That’s Brian Cashman tending bar last night at Foley’s, wearing the same bandana-and-spiked-hair wig that he wore when he rappelled down a building in Stamford, Connecticut, last Christmas.
Enough with the “look at me” photo-ops, huh, Cash?
I know, I know, it’s for charity. Then again, remember what Big Stein always used to say? It was: “If you do something for someone and more than two people know about it, meaning you and that person, then you did it for the wrong reason.”
Word, Boss. Word.
At this point, I would much rather have someone who is “no name” – but a real and qualified “baseball person” – someone trying to make his bones as a hard working GM, running the Yankees. Someone who just wants to do his job, and well, with no fanfare or excuses, rather than someone who is running around town in a wig speaking at pancake breakfasts, jumping off buildings, tending bar – and getting his picture on TV and in the papers.
Gabe Paul and Stick Michael just did their job without using it as a platform to attain celebrity status. Cashman should follow that example instead of trying to be like Billy Beane, Theo Epstein and Kenny Williams – making a “name” for himself for doing things outside of the office. Guys like John Schuerholz and Pat Gillick did it right. Cashman’s inflated sense of self-importance and need for admiration is getting old in a hurry here. I just hope the Yankees put an end to it – and soon.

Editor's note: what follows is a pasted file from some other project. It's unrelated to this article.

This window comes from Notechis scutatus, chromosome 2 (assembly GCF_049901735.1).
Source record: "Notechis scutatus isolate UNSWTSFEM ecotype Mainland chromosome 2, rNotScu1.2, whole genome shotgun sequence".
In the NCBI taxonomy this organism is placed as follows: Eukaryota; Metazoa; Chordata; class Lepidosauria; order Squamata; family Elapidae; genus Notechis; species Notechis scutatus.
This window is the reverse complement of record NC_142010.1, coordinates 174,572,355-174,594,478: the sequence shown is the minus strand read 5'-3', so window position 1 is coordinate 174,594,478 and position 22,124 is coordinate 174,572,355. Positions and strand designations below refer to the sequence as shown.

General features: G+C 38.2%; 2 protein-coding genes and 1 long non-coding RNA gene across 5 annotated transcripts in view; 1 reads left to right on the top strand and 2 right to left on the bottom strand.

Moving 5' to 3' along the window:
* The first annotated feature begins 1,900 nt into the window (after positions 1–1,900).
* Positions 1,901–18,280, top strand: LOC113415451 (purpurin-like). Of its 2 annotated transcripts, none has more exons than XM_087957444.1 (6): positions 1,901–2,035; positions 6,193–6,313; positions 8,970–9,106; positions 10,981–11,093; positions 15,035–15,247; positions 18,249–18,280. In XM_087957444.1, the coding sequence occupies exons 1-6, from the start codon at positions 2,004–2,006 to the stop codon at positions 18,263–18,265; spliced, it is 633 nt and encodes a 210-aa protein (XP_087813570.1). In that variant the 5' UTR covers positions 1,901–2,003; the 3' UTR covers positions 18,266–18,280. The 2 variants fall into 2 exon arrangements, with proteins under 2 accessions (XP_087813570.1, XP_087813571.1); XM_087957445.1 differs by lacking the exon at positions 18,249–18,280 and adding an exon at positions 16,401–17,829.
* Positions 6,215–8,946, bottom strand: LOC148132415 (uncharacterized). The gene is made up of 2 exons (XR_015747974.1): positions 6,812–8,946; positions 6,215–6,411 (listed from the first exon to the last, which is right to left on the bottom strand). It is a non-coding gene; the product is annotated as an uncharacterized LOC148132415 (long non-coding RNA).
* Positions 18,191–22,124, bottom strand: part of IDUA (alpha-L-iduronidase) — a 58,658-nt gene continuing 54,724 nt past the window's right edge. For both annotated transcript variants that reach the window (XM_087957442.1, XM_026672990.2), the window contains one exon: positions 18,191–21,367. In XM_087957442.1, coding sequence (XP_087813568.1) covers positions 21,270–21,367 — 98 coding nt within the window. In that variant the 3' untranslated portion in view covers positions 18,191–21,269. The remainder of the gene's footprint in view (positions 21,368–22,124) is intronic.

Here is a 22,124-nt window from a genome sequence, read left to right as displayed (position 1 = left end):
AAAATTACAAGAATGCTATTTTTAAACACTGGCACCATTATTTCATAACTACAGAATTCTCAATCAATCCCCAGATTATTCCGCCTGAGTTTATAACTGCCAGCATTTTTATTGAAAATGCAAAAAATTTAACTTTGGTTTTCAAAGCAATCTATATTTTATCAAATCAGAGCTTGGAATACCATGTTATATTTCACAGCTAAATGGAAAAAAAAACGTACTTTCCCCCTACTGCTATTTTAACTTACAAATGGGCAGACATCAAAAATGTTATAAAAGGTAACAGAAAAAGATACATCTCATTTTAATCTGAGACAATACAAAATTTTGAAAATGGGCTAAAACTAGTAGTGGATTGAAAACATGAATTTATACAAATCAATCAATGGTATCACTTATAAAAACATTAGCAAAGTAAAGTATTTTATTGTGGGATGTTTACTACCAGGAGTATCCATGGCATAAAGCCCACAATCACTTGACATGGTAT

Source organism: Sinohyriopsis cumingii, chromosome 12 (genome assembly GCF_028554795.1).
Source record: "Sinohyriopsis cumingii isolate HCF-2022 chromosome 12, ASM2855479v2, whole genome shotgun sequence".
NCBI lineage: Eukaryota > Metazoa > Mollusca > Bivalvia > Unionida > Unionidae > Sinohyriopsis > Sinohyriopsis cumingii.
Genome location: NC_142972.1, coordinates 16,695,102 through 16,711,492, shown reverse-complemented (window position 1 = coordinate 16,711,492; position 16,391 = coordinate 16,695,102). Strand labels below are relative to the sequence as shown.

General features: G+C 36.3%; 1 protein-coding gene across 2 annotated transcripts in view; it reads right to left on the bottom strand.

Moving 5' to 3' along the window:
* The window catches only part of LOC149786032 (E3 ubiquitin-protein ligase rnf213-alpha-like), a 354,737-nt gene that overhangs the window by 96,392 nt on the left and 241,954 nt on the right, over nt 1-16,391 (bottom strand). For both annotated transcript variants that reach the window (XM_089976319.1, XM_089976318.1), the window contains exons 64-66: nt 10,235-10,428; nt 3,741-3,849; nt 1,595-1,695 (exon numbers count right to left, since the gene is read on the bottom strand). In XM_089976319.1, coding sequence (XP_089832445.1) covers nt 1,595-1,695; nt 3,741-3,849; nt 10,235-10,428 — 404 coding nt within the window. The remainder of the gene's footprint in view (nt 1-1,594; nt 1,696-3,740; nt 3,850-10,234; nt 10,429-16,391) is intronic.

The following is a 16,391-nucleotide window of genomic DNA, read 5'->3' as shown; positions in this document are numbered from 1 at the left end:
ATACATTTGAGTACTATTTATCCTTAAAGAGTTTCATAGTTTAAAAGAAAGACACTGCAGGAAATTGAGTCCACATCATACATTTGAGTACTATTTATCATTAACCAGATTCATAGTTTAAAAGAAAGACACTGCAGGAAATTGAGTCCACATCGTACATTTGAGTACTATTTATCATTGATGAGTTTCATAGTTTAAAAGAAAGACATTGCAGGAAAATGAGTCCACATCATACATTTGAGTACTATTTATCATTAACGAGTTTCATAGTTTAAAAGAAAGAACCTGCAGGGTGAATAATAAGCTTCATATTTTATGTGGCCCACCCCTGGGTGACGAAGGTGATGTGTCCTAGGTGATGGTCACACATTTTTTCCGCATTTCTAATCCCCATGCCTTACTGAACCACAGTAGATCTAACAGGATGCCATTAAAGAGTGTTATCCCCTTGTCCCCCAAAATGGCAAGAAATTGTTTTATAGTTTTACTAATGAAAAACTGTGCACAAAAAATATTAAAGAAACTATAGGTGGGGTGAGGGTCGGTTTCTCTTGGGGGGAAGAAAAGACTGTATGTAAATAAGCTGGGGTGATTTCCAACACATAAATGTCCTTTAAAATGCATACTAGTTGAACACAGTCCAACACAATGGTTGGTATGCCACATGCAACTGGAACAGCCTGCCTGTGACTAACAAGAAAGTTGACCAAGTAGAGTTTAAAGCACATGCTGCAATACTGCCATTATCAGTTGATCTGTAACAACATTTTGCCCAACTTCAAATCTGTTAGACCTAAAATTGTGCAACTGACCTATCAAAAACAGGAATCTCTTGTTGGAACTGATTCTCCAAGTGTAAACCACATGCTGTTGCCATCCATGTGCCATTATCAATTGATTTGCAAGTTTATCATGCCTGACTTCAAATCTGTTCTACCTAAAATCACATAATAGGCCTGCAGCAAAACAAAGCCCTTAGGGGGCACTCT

With the Yankees having now signed Rafael Soriano, I have to point out what Bill Madden wrote the other day -
The word is out on Soriano, whose refusal to take the ball on occasion or pitch more than one inning incurred the wrath of Rays manager Joe Maddon. Cashman, who has been burned too often on big-money contracts to set-up relievers in the past (Steve Karsay, Kyle Farnsworth, Damaso Marte) is also loathe to give up a No. 1 draft pick for Soriano, who’s a Type A free agent. He said flat out Friday he won’t do it.
And, I also want to point out what Mark Simon had to share on the pitcher as well -
The one warning sign that comes with Soriano is this: Some of his peripheral numbers weren’t as good as they have been in the past, such as his strikeouts per nine innings rate, which dropped from 12.1 in 2009 to 8.2 in 2010.
The Rays also did a particularly good job at turning his batted balls into outs. Opponents hit .212 when putting the ball into play last season, an 85-point drop from 2009. It’s rare for a pitcher to be able to pitch to a number that low, though Soriano also did it previously with the Atlanta Braves in 2007.
Soriano’s status as a fly ball pitcher may cause a little concern with his coming to Yankee Stadium, considering that 67 percent of the balls in play against him were hit in the air. He allowed six home runs in 2010 (four in the regular season), though three of them cleared the fence by less than 10 vertical feet or landed less than one fence-height beyond the fence, according to work done for HittrackerOnline.
Soriano’s contract is the second-largest given to a free agent reliever not named Rivera, in terms of average annual value. Rivera has netted a pair of $15 million per year deals. The only other pitcher to get a bigger contract will be pitching across the river from Soriano — Mets closer Francisco Rodriguez (three years, $12.33 million per).